What’s In a Name – Part VII

Monday, 15 August 2011

Grega Bole

Bole means pain

Many riders have surnames that are also nouns. I apologise if this ruins your TV viewing, those once exotic Euro names can actually prove a bit dull but here are some more of the peloton’s names translated from their home language into English.

Lars Bak – Lars Rear
Edvald Boasson Hagen – Edvald Boasson Garden
Grega Bole – Grega Pain
Koen De Kort – Koen The Short
Marcel Kittel – Marcel Labcoat
Adriano Malori – Adriano Illnesses
Grégory Rast – Grégory Rest

 

What’s in a name – Part I
What’s in a name – Part II
What’s in a name – Part III
What’s in a name – Part IV
What’s in a name – Part V
What’s in a name – Part VI
What’s in a name – Part VII

Jesper Runge August 15, 2011 at 11:19 am

Lars Bak equals Lars Reverse or Lars Back rather than rear. Rear is “bag” in danish

Laurence August 15, 2011 at 3:44 pm

I find the names interesting too. I like crosswords and therefore anagrams, and was able to have a bit of fun with good ol’ Lance; http://www.theweeklycycle.com/2011/05/whats-in-name.html

And here’s my take on the best names in cycling; http://www.theweeklycycle.com/2011/04/best-names-in-cycling.html

Patrick August 15, 2011 at 8:55 pm

You can also read “Gregory Rast” as “Gregory Speeding” (from “Rasen” – “Speeding”, i.e. riding too fast)

Birillo August 15, 2011 at 9:04 pm

You can take things too literally eg “Martijn Maaskant = Martijn Sidenetting”.

More likely that “Maas” refers to the river that runs along the French/Belgian border (aka the Meuse in French). If he was English and called Martin Thameside or Martin Merseyside, no one would think it odd.

gilbert August 15, 2011 at 10:35 pm

latinism:

rick flens = rick crying.

Ziggymund August 15, 2011 at 11:54 pm

Jakob Fuglsang = Jakob Birdsong

Bento August 16, 2011 at 2:31 am

Tiago Machado= Tiago Ax

Bento August 16, 2011 at 2:32 am

Rui Costa= Rui Cost

Bento August 16, 2011 at 2:33 am

Bruno Pires =Bruno litleplate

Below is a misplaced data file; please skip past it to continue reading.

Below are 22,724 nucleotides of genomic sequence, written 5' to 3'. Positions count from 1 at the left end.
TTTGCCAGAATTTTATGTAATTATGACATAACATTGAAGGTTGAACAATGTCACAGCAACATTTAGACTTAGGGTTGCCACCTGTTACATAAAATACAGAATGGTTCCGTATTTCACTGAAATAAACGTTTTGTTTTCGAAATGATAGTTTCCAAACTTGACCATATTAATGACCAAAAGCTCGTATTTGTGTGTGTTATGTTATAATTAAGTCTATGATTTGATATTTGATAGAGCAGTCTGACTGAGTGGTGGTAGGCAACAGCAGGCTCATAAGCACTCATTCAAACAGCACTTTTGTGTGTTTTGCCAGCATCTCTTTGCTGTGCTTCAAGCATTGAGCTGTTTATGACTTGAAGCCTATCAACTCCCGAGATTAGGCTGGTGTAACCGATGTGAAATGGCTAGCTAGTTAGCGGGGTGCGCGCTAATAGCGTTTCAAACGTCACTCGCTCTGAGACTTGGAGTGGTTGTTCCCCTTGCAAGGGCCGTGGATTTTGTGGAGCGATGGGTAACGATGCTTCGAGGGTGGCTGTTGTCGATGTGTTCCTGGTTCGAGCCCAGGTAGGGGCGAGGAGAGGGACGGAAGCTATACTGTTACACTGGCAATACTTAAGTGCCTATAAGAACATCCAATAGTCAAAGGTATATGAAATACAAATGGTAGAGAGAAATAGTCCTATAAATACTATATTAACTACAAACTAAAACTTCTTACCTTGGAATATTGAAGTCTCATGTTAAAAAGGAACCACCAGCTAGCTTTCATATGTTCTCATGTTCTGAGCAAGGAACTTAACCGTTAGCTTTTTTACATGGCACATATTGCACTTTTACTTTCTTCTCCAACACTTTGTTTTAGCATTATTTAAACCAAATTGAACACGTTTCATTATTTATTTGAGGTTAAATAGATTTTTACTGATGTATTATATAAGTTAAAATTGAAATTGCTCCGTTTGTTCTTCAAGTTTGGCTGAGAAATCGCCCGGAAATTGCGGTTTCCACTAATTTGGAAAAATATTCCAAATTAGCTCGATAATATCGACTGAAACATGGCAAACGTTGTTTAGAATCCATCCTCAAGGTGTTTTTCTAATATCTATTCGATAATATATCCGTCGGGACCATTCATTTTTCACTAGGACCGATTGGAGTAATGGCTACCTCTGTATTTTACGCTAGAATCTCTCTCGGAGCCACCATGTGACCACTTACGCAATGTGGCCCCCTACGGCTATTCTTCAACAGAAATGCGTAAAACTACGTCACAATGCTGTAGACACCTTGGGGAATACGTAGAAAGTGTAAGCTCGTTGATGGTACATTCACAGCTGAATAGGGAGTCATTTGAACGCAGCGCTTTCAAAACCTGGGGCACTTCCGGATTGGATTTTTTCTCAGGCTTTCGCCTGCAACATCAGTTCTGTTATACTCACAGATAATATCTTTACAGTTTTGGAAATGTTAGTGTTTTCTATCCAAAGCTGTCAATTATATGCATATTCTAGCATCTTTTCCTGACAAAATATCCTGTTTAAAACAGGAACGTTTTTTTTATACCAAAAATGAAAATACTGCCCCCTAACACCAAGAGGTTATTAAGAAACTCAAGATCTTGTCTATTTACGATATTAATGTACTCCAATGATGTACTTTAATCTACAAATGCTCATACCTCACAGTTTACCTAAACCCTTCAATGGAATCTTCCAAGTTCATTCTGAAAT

The Inner Ring August 16, 2011 at 9:08 am

Thanks, I’ve got some of these already in previous editions. Flens for example is also “flange”, part of a bike hub. And yes, Birillo, these are literal.

I think it all started because Contador’s name means “accountant” and Cipollini is Italian for “small onions” or “shallots”. Albert Accountant and Mark Shallot just don’t have the same ring to them.

Tim August 16, 2011 at 10:30 am

Here’s another nice one, as there’s actually 2 riders who can be connected this way:

Alejandro Valverde – green valley

In the good old days, there was the Dutch field crosser Reinier Groenendaal. Groenendaal is Dutch for green valley.

Walen August 16, 2011 at 11:22 am

Przemysław Niemiec – Przemysław German
Bartosz Huzarski – Bartosz Hussar (Dragon)

BorutV August 16, 2011 at 12:27 pm

Sorry, but Bole doesn’t mean pain. ‘Bol’ or ‘Bolečina’ would mean it, but ‘Bole’ doesn’t mean anything in our language.

The Inner Ring August 16, 2011 at 12:35 pm

Tim: thanks. Boom and Groenendall would go together well. So long as Tom Stamsnijder isn’t near?

Walen: yes Niemec is on the list for next time. Isn’t “smok” the dragon?

Borut: thanks.

Walen August 16, 2011 at 6:33 pm

The Inner Ring: Huzarski is this kind of a dragon/hussar: http://en.wikipedia.org/wiki/File:Hussar_by_Alexander_Orlowski.jpg – cavalry

RMS August 19, 2011 at 6:34 pm

Ruslan Pidgorny (Ukrainian on the Vacansoleil team) = Ruslan Undermountain

The Inner Ring August 19, 2011 at 7:06 pm

RMS: thanks, I’d spotted that today from the Vuelta startlist, another one for the next list. It’s under mountains, plural, no?

Jolly Rogers August 22, 2011 at 9:12 pm

You should talke a historical perspective on these names – there’s a treasure trove just in the Italians: Gianni Bugno, Guido Bontempi, etc.

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